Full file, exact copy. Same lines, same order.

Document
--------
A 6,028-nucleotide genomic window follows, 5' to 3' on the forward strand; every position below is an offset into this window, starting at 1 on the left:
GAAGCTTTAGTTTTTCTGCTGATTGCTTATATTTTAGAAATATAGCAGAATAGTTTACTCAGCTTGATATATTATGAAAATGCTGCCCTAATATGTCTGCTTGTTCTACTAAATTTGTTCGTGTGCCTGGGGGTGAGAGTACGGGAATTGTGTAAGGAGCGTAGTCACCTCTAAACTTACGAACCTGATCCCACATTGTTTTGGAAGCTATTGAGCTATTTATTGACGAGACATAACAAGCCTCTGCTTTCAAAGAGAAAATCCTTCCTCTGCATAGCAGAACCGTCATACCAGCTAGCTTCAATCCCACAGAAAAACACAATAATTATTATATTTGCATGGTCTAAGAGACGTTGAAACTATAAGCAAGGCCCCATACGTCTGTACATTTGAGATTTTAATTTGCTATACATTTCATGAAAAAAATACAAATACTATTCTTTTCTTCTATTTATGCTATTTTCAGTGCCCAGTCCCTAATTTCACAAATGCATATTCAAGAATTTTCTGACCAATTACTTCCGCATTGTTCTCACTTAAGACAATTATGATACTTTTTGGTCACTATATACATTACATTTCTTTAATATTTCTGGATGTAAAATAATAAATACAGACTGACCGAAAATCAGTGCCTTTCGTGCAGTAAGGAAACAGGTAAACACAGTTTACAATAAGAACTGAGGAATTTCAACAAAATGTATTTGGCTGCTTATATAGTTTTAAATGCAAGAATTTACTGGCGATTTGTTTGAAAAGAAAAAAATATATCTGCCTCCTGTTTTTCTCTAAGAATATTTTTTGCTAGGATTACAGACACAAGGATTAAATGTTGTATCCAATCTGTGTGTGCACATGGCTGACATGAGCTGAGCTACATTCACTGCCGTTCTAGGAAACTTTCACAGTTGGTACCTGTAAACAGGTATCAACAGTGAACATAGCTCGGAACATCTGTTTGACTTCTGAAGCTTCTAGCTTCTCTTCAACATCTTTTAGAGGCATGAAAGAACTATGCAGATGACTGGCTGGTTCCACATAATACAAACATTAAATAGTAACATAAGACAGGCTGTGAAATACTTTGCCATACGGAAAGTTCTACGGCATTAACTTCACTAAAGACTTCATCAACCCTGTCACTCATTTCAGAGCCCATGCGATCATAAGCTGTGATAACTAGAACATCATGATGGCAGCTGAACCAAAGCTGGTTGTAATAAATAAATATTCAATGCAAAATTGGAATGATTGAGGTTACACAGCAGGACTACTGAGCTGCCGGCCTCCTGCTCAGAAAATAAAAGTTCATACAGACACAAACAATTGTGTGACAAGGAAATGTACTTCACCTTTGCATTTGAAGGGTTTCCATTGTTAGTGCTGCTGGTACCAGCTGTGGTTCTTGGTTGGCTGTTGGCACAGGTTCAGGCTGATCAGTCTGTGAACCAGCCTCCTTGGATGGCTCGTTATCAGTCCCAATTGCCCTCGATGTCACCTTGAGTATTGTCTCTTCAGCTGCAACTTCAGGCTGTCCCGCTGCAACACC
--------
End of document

A 6,028-nucleotide genomic window follows, 5' to 3' on the forward strand; every position below is an offset into this window, starting at 1 on the left:
GAAGCTTTAGTTTTTCTGCTGATTGCTTATATTTTAGAAATATAGCAGAATAGTTTACTCAGCTTGATATATTATGAAAATGCTGCCCTAATATGTCTGCTTGTTCTACTAAATTTGTTCGTGTGCCTGGGGGTGAGAGTACGGGAATTGTGTAAGGAGCGTAGTCACCTCTAAACTTACGAACCTGATCCCACATTGTTTTGGAAGCTATTGAGCTATTTATTGACGAGACATAACAAGCCTCTGCTTTCAAAGAGAAAATCCTTCCTCTGCATAGCAGAACCGTCATACCAGCTAGCTTCAATCCCACAGAAAAACACAATAATTATTATATTTGCATGGTCTAAGAGACGTTGAAACTATAAGCAAGGCCCCATACGTCTGTACATTTGAGATTTTAATTTGCTATACATTTCATGAAAAAAATACAAATACTATTCTTTTCTTCTATTTATGCTATTTTCAGTGCCCAGTCCCTAATTTCACAAATGCATATTCAAGAATTTTCTGACCAATTACTTCCGCATTGTTCTCACTTAAGACAATTATGATACTTTTTGGTCACTATATACATTACATTTCTTTAATATTTCTGGATGTAAAATAATAAATACAGACTGACCGAAAATCAGTGCCTTTCGTGCAGTAAGGAAACAGGTAAACACAGTTTACAATAAGAACTGAGGAATTTCAACAAAATGTATTTGGCTGCTTATATAGTTTTAAATGCAAGAATTTACTGGCGATTTGTTTGAAAAGAAAAAAATATATCTGCCTCCTGTTTTTCTCTAAGAATATTTTTTGCTAGGATTACAGACACAAGGATTAAATGTTGTATCCAATCTGTGTGTGCACATGGCTGACATGAGCTGAGCTACATTCACTGCCGTTCTAGGAAACTTTCACAGTTGGTACCTGTAAACAGGTATCAACAGTGAACATAGCTCGGAACATCTGTTTGACTTCTGAAGCTTCTAGCTTCTCTTCAACATCTTTTAGAGGCATGAAAGAACTATGCAGATGACTGGCTGGTTCCACATAATACAAACATTAAATAGTAACATAAGACAGGCTGTGAAATACTTTGCCATACGGAAAGTTCTACGGCATTAACTTCACTAAAGACTTCATCAACCCTGTCACTCATTTCAGAGCCCATGCGATCATAAGCTGTGATAACTAGAACATCATGATGGCAGCTGAACCAAAGCTGGTTGTAATAAATAAATATTCAATGCAAAATTGGAATGATTGAGGTTACACAGCAGGACTACTGAGCTGCCGGCCTCCTGCTCAGAAAATAAAAGTTCATACAGACACAAACAATTGTGTGACAAGGAAATGTACTTCACCTTTGCATTTGAAGGGTTTCCATTGTTAGTGCTGCTGGTACCAGCTGTGGTTCTTGGTTGGCTGTTGGCACAGGTTCAGGCTGATCAGTCTGTGAACCAGCCTCCTTGGATGGCTCGTTATCAGTCCCAATTGCCCTCGATGTCACCTTGAGTATTGTCTCTTCAGCTGCAACTTCAGGCTGTCCCGCTGCAACACC